Rolling Without Slipping: What Am I Missing?

In summary: There is a torque applied the tire/wheel correct? It is large as it comes from the engine. But the tire applies a force back upon the road.The torque from the engine is large, but the tire applies a force back onto the road in the opposite direction, which cancels out the torque. So the only force the wheel feels is the reaction from the road on the tire propelling it forward.
  • #36
alkaspeltzar said:
could you draw it out for me? I am just confused.
Hopefully the other mods won't be upset with me, but after several days...

20190924_150957.jpg
 
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  • #37
alkaspeltzar said:
Originally, I wanted to know how the tire got the 'strength' to push backwards. This link makes sense if it is true. Can anyone verify this.
https://www.school-for-champions.com/science/friction_rolling_starting.htm#.XYo7bBhOk0M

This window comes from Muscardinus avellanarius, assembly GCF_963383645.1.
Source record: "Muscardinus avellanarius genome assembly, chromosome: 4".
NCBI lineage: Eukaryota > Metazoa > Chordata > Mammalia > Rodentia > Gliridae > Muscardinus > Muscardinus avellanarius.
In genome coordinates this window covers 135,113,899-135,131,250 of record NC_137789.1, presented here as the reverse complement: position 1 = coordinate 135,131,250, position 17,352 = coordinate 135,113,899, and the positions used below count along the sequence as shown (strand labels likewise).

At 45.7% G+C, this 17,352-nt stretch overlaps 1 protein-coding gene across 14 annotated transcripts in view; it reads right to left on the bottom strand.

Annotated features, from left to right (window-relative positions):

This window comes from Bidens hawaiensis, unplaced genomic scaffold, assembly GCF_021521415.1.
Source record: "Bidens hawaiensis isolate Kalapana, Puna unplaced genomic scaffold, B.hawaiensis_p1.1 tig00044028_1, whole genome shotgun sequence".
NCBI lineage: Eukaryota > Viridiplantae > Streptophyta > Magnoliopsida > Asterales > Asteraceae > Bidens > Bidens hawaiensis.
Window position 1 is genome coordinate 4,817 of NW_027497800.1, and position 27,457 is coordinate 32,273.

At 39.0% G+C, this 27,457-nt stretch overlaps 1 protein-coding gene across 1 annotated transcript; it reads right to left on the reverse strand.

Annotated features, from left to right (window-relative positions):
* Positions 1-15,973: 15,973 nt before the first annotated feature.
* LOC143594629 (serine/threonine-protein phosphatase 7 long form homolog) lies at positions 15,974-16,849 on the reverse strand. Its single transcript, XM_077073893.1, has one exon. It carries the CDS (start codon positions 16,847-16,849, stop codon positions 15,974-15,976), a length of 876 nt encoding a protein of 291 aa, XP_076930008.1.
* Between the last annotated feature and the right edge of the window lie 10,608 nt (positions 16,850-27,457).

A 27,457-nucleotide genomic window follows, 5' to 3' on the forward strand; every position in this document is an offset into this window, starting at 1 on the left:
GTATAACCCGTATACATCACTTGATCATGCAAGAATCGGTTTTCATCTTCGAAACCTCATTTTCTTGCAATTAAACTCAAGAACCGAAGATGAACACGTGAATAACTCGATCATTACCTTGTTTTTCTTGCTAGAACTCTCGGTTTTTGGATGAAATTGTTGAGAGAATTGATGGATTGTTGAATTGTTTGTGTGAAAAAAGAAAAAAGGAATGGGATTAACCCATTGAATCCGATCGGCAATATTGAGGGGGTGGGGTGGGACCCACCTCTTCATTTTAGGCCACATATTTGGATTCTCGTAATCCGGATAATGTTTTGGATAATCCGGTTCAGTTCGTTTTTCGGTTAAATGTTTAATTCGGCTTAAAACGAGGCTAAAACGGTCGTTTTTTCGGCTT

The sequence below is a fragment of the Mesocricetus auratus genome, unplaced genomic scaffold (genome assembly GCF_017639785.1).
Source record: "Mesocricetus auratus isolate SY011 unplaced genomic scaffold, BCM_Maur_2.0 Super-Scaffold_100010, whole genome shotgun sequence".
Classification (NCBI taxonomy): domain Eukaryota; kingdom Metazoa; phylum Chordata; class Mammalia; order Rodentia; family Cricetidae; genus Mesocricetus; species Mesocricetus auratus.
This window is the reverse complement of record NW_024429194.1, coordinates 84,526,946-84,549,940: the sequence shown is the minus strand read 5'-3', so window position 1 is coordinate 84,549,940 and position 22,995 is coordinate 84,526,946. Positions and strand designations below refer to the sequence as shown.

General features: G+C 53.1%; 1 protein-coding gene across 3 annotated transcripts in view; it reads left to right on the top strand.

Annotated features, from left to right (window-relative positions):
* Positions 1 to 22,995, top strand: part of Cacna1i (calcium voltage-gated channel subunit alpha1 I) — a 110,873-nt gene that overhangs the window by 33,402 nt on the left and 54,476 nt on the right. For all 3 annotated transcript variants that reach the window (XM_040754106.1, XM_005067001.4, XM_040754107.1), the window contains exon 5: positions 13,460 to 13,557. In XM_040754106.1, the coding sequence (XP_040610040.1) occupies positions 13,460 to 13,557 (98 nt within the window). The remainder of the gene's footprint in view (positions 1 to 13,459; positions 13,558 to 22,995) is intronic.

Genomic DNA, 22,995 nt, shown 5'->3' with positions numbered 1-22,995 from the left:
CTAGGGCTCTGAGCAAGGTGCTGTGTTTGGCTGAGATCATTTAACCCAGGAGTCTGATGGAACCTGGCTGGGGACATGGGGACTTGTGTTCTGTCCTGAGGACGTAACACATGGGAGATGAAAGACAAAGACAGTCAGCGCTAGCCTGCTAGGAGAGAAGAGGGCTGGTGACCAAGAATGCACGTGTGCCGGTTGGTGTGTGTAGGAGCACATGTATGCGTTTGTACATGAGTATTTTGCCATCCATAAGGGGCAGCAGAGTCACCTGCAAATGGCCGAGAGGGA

Russ Watters, if I am not wrong, this was your point above.
From the link:
The force of the static sliding friction prevents the wheel from sliding and thus initiates the rolling motion. The rolling motion is actually a form tilting about the point in contact
Yes, I did make the analogy in the other thread of a stick falling over. Friction prevents the bottom of the stick from sliding backwards, thus pushing the stick forwards.
 
  • #38
russ_watters said:
Hopefully the other mods won't be upset with me, but after several days...

View attachment 250133

Russ, so am I seeing this correct? The force from the axle creates torque on the wheel. The friction force creates an opposite torque. There is a net torque, they don't cancel completely, so wheel experiences angular acceleration.

IF we back out and look at the car as a whole(engine, axle, tire etc), it is the friction force which unbalances the force horizontally and propels the car forward.
 
  • #39
russ_watters said: